Cuba's impressive baseball talent will no longer have to risk defection and human trafficking to play for American clubs under a deal announced Wednesday that culminated more than three years of negotiations.
Major League Baseball (MLB), its players' union and the Cuban Baseball Federation made a groundbreaking agreement that will allow players from the Communist island nation to sign with North American teams despite political strains between the U.S. and Cuban governments.
The MLB-Cuba deal, which lasts through October 2021 unless extended by mutual agreement, installs a posting system similar to those used by MLB with Japanese, South Korean and Taiwan leagues when players want to jump to the richer deals of the major leagues.
For decades, Cuban officials have sought to keep players on homeland sides and their powerhouse national amateur squad. Players have been forced to defect, often making deals with shady characters and forced into human trafficking to escape Cuba, forced to go to other nations before being able to sign major league free agent deals.
"Words cannot fully express my heartfelt joy and excitement," said Cuban-born Chicago White Sox first baseman Jose Abreu, who defected in 2013. "Knowing that the next generation of Cuban baseball players will not endure the unimaginable fate of past Cuban players is the realization of an impossible dream for all of us.
"Dealing with the exploitation of smugglers and unscrupulous agencies will finally come to an end for the Cuban baseball player. To this date, I am still harassed."
An example of the lengths Cuban players will go to reach MLB is Los Angeles Dodgers outfielder Yasiel Puig, who after multiple failed defection attempts arranged to be taken to Mexico by a drug cartel that kept him hostage until paid $250,000 for his release.
"To know future Cuban players will not have to go through what we went through makes me so happy," Puig said. "I want to thank everyone who was involved in making this happen."
Under the agreement, the Cuban federation must release all players who are age 25 with six years of experience and may also release younger talent. Players can negotiate and sign with major league teams without leaving Cuba, with the federation collecting a release fee for any players signed by MLB clubs, allowed under a 2016 easing of financial sanctions against Cuba.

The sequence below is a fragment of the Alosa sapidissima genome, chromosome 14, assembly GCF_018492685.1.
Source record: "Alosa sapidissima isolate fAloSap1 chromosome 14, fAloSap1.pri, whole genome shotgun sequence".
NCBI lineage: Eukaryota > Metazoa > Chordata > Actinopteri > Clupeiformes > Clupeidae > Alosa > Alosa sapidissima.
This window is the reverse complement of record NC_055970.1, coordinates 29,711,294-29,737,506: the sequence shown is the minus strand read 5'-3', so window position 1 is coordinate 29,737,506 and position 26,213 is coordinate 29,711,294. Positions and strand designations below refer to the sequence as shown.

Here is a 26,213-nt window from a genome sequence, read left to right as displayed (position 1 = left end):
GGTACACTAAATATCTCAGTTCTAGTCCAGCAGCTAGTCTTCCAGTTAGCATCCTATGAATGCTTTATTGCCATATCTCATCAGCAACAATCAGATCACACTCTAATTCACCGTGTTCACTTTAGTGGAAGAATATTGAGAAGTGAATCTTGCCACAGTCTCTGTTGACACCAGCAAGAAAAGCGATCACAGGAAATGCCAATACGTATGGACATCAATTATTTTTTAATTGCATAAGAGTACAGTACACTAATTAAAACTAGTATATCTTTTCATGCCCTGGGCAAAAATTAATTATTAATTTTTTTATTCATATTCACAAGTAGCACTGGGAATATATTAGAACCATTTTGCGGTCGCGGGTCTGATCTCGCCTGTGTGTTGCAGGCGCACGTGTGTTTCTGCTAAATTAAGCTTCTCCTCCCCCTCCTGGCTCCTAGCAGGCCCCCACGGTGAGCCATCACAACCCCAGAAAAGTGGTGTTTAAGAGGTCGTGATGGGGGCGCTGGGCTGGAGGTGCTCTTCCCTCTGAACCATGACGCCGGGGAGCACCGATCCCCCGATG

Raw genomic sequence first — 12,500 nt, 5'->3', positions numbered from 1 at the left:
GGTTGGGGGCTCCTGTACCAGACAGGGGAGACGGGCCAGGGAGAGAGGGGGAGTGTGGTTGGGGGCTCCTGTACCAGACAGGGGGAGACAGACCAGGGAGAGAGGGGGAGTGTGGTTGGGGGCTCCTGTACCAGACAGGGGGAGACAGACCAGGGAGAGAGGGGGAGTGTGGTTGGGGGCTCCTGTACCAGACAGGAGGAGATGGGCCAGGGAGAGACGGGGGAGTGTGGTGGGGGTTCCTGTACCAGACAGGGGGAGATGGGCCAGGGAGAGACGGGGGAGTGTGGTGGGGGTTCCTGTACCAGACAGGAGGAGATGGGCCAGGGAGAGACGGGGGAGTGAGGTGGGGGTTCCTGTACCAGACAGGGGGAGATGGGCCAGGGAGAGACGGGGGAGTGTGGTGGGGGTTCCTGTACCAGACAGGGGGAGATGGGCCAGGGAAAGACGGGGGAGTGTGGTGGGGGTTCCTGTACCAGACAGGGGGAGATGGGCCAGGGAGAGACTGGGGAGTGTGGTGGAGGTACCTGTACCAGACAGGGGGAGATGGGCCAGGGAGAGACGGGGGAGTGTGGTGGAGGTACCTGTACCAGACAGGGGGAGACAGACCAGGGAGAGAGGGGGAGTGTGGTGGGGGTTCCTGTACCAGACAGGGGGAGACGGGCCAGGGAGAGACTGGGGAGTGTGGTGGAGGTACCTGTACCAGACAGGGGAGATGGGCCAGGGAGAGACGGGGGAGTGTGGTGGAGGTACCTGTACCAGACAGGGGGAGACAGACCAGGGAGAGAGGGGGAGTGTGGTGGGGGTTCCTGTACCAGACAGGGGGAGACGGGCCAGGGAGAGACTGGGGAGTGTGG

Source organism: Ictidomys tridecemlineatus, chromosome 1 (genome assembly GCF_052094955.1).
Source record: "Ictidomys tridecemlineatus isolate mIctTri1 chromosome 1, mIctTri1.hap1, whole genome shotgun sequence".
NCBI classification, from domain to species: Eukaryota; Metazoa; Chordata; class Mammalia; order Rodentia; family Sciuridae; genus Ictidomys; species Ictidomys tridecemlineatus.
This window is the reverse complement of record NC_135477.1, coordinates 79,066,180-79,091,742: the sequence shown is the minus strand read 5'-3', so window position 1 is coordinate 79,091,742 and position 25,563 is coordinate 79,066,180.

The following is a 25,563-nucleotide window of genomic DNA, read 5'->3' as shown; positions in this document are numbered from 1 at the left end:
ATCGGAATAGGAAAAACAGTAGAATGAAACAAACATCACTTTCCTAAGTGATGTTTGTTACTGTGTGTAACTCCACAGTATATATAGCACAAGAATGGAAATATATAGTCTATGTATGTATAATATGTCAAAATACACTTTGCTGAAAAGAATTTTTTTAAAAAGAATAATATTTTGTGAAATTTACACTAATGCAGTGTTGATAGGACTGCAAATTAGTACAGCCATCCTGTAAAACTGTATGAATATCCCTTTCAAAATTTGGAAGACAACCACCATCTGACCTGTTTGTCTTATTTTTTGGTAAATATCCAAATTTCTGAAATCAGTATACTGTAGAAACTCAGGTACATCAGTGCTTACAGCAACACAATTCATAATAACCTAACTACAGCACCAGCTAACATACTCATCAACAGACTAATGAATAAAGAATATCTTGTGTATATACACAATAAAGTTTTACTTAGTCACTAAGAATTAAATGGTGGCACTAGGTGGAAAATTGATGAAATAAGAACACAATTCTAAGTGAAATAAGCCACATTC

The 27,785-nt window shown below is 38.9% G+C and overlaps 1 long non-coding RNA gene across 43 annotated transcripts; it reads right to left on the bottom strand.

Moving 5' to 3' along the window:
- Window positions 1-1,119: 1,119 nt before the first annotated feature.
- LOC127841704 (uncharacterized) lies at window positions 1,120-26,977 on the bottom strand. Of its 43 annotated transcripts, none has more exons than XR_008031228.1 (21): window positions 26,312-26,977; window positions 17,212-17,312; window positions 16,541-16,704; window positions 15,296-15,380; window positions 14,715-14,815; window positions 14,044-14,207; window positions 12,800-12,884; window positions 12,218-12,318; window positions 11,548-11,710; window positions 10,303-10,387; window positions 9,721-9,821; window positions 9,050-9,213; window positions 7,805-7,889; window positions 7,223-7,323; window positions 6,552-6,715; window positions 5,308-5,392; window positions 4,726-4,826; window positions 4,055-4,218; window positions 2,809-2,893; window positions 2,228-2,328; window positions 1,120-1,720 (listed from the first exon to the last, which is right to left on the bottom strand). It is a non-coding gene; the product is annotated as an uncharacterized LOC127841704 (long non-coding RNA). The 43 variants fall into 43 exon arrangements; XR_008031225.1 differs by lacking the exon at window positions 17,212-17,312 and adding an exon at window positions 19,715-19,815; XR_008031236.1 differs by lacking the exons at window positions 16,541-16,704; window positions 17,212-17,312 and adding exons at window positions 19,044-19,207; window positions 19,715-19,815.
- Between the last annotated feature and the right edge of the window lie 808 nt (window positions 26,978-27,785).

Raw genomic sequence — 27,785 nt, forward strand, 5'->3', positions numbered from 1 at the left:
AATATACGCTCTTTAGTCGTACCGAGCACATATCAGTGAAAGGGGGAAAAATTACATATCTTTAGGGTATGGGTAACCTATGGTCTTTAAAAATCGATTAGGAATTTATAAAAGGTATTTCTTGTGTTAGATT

Players will have standard U.S. work visas allowing players and their families to travel and return to Cuba if they choose. Players would keep the money they earn rather than seeing much of it go to Cuban officials as under past deals for Cuban talent in Asian leagues.
"The next generation of Cuban baseball players will be able to sign an MLB contract while in Cuba, they will be able to keep their earnings as any other player in the world, they will be able to return to Cuba, they will be able to share with their families, and they will be able to play the sport they love against the best players in the world without fear and trepidation," Abreu said.
The deal will ensure Cuban talent take their place alongside the world's finest on baseball's biggest global stage.
"For years, Major League Baseball has been seeking to end the trafficking of baseball players from Cuba by criminal organizations," said MLB Commissioner Rob Manfred.
"We believe this agreement accomplishes that objective and will allow the next generation of Cuban players to pursue their dream without enduring many of the hardships experienced by current and former Cuban players who have played Major League Baseball."
Cubans need no longer jeopardize their lives to chase their dreams, said MLB Players Association executive director Tony Clark.
"Establishing a safe, legal process for entry to our system is the most important step we can take to ending the exploitation and endangerment of Cuban players," he said.
The Cuban version of the announcement emphasized it would allow Cubans to play "without being compelled to break their ties of any kind with their country" and allows for Cubans who "migrated to third countries with the purpose of trying to reach the major leagues and that for several reasons haven't achieved it," to be "reinserted in the Cuban national competitive system."
But it also warned of no change for those who defected to reach MLB, saying the deal "does not imply a retroactive recognition of prior circumstances."
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